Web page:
Ericson, C.A.: Fault Tree Analysis Primer. CreateSpace Independent Publishing, Seattle (2011)Google Scholar
  11. 11.
    Kalinowski, M., Card, D.N., Travassos, G.H.: Evidence-based guidelines to defect causal analysis. IEEE Softw. 29(4), 16–18 (2012)CrossRefGoogle Scholar
  12. 12.
    Musil, J., Musil, A., Weyns, D., Biffl, S.: An architecture framework for collective intelligence systems. In: 12th Working IEEE/IFIP Conference on Software Architecture (WICSA), pp. 21–30. IEEE (2015)Google Scholar
  13. 13.
    Musil, J., Musil, A., Biffl, S.: Introduction and challenges of environment architectures for collective intelligence systems. In: Weyns, D., et al. (eds.) E4MAS 2014 - 10 years later. LNCS, vol. 9068, pp. 76–94. Springer, Heidelberg (2015). doi:10.1007/978-3-319-23850-0_6 CrossRefGoogle Scholar
  14. 14.
    Laitenberger, O., DeBaud, J.-M.: An encompassing life cycle centric survey of software inspection. J. Syst. Softw. 50(1), 5–31 (2000)CrossRefGoogle Scholar
  15. 15.
    Carver, J., Shull, F., Basili, V.: Can observational techniques help novices overcome the software inspection learning curve? An empirical investigation. ESE J. 11(4), 523–539 (2006)Google Scholar
  16. 16.
    Kollanus, S., Koskinen, J.: Survey of Software Inspection Research: 1991–2005, Working Papers WP-40, University of Jyväskylä (2007)Google Scholar
  17. 17.
    Travassos, G., Shull, F., Fredericks, M., Basili, V.R.: Detecting defects in object-oriented designs: using reading techniques to increase software quality. ACM SIGPLAN Not. 34(10), 47–56 (1999). ACMCrossRefGoogle Scholar
  18. 18.
    Biffl, S.: Inspection Techniques to support Project and Quality Management. Vienna University of Technology, Shaker, Maastricht (2001). HabilitationMATHGoogle Scholar
  19. 19.
    Shull, F., Rus, I., Basili, V.R.: How perspective-based reading can improve requirements inspection. IEEE Comput. 33(7), 73–79 (2002)CrossRefGoogle Scholar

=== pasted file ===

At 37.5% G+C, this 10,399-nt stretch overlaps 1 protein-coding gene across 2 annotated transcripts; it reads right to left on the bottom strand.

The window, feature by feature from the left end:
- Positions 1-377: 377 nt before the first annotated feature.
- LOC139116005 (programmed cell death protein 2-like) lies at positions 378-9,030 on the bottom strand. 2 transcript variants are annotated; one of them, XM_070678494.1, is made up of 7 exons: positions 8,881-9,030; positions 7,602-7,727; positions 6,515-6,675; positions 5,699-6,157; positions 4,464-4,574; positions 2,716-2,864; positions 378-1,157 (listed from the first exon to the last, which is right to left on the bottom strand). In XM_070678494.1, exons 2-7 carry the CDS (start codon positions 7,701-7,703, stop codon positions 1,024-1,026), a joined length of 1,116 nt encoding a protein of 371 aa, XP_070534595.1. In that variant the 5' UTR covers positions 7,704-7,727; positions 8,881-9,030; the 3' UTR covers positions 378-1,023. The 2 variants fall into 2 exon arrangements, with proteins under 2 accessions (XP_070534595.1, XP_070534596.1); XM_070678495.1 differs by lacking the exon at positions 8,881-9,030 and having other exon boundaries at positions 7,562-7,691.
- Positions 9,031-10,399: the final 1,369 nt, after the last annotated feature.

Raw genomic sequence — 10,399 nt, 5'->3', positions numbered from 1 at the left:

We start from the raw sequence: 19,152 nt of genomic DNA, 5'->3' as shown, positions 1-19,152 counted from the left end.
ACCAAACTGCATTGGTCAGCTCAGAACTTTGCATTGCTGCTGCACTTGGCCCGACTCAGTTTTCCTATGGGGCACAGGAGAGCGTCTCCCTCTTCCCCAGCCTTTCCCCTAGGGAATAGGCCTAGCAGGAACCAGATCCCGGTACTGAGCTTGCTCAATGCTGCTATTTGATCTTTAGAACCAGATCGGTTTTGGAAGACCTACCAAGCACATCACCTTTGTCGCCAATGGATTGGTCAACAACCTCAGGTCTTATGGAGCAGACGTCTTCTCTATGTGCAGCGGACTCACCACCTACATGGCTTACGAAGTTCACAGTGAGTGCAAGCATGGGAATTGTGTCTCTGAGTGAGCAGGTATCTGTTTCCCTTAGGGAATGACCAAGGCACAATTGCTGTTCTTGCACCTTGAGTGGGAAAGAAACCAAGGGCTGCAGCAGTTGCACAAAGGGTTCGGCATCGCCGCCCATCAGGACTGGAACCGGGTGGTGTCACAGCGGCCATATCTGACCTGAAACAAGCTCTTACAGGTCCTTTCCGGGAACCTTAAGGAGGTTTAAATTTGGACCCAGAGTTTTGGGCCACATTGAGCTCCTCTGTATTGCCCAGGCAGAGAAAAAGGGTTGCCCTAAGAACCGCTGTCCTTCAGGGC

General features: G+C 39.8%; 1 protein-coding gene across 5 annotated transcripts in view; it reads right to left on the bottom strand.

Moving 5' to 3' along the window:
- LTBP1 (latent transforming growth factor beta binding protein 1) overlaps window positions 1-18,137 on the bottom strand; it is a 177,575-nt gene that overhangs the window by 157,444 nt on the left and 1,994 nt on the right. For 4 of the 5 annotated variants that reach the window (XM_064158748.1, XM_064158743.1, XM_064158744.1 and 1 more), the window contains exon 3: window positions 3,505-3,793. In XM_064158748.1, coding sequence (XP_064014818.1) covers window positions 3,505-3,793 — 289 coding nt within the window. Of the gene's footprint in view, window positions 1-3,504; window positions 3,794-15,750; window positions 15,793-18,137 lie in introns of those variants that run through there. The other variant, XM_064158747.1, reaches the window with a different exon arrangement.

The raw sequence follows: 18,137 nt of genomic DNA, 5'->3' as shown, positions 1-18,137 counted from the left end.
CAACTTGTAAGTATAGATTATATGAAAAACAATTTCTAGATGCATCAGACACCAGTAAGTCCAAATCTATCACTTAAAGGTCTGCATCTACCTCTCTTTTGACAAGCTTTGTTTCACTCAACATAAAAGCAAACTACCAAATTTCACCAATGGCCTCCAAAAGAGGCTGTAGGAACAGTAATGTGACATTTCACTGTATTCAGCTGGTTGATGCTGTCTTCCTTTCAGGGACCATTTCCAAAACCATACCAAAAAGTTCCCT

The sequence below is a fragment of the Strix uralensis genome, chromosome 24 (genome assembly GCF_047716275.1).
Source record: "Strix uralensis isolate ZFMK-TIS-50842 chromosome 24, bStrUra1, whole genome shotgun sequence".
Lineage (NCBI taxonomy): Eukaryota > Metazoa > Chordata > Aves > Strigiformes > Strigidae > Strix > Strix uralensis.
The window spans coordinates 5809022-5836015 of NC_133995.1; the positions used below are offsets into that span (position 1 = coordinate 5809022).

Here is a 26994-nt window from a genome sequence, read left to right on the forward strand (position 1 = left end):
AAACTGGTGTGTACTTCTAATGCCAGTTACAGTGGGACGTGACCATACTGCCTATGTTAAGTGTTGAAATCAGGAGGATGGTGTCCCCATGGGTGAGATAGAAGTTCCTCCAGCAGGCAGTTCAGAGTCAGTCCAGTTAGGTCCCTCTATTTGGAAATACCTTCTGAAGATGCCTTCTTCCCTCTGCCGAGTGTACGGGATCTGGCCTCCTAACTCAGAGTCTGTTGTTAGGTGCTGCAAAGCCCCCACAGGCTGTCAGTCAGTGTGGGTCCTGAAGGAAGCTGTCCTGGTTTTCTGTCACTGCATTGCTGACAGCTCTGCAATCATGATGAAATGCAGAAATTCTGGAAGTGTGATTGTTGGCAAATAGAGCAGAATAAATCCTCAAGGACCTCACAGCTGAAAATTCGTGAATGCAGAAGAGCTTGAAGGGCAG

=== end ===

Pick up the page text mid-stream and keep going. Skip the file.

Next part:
20. 20.
    Winkler, D., Biffl, S.: Focused inspections to support defect detection in multi-disciplinary engineering environments. In: 16th International Conference on Product-Focused Software Process Improvement, Research Preview Paper (2015)Google Scholar
  21. 21.
    Blackwell, A., Green, T.: Notational Systems – The Cognitive Dimensions of Notations Framework, HCI Models, Theories, and Frameworks: Toward an Interdisciplinary Science. Morgan Kaufmann, San Francisco (2003)Google Scholar
  22. 22.
    Moser, T., Mordinyi, R., Winkler, D., Melik-Merkumians, M., Biffl, S.: Efficient automation systems engineering process support based on semantic integration of engineering knowledge. In: 16th International Conference on Emerging Technologies. and Factory Automation (ETFA) (2011)Google Scholar
  23. 23.
    Novak, P., Serral, E., Mordinyi, R., Sindelar, R.: Integrating heterogeneous engineering knowledge and tools for efficient industrial simulation model support. Adv. Eng. Inf. 29(3), 575–590 (2015)CrossRefGoogle Scholar

Copyright information

© Springer International Publishing Switzerland 2016

Authors and Affiliations

  • Dietmar Winkler
    • 1
    • 2
  • Juergen Musil
    • 2
  • Angelika Musil
    • 2
  • Stefan Biffl
    • 2
  1. 1.SBA Research gGmbHViennaAustria
  2. 2.Institute of Software Technology and Interactive Systems, CDL-FlexVienna University of TechnologyViennaAustria

Personalised recommendations